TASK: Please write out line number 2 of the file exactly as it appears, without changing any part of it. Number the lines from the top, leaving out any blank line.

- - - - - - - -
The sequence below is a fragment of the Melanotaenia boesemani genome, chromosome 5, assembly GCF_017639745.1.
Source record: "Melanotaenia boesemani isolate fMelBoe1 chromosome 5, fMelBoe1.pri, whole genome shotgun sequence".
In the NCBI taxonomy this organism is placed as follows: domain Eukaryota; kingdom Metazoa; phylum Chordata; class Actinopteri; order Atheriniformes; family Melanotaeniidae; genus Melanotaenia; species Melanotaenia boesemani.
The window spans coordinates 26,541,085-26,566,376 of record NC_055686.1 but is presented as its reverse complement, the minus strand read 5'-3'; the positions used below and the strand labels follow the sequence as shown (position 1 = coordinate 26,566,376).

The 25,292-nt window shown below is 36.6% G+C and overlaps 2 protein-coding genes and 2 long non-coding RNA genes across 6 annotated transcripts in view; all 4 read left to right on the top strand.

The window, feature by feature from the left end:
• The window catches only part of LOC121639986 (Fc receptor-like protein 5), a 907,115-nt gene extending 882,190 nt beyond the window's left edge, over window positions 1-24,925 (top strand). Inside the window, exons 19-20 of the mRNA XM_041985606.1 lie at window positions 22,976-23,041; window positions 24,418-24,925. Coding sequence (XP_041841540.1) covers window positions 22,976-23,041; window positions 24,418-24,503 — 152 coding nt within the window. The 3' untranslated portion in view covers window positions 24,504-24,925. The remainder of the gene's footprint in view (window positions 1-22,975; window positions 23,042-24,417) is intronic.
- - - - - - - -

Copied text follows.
Source record: "Melanotaenia boesemani isolate fMelBoe1 chromosome 5, fMelBoe1.pri, whole genome shotgun sequence".